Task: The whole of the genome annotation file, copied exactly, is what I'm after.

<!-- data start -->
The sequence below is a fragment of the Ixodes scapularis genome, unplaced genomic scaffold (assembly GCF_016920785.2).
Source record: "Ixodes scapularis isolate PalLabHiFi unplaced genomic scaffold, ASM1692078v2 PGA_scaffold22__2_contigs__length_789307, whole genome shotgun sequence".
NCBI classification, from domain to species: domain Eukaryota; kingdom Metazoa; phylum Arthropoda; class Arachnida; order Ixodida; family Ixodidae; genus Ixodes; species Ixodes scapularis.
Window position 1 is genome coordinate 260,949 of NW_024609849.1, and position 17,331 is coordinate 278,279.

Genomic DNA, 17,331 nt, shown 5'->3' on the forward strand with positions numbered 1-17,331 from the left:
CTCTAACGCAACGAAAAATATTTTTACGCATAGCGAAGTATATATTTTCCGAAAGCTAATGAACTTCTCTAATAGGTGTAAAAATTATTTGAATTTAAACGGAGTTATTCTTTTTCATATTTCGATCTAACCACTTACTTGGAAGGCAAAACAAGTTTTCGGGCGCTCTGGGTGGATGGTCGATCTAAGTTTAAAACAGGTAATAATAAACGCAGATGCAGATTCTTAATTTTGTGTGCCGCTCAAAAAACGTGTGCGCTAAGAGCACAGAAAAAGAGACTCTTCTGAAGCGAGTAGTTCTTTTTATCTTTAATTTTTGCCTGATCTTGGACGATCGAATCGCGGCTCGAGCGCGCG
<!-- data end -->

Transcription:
The sequence below is a fragment of the Ixodes scapularis genome, unplaced genomic scaffold (assembly GCF_016920785.2).
Source record: "Ixodes scapularis isolate PalLabHiFi unplaced genomic scaffold, ASM1692078v2 PGA_scaffold22__2_contigs__length_789307, whole genome shotgun sequence".
NCBI classification, from domain to species: domain Eukaryota; kingdom Metazoa; phylum Arthropoda; class Arachnida; order Ixodida; family Ixodidae; genus Ixodes; species Ixodes scapularis.
Window position 1 is genome coordinate 260,949 of NW_024609849.1, and position 17,331 is coordinate 278,279.

Genomic DNA, 17,331 nt, shown 5'->3' on the forward strand with positions numbered 1-17,331 from the left:
CTCTAACGCAACGAAAAATATTTTTACGCATAGCGAAGTATATATTTTCCGAAAGCTAATGAACTTCTCTAATAGGTGTAAAAATTATTTGAATTTAAACGGAGTTATTCTTTTTCATATTTCGATCTAACCACTTACTTGGAAGGCAAAACAAGTTTTCGGGCGCTCTGGGTGGATGGTCGATCTAAGTTTAAAACAGGTAATAATAAACGCAGATGCAGATTCTTAATTTTGTGTGCCGCTCAAAAAACGTGTGCGCTAAGAGCACAGAAAAAGAGACTCTTCTGAAGCGAGTAGTTCTTTTTATCTTTAATTTTTGCCTGATCTTGGACGATCGAATCGCGGCTCGAGCGCGCG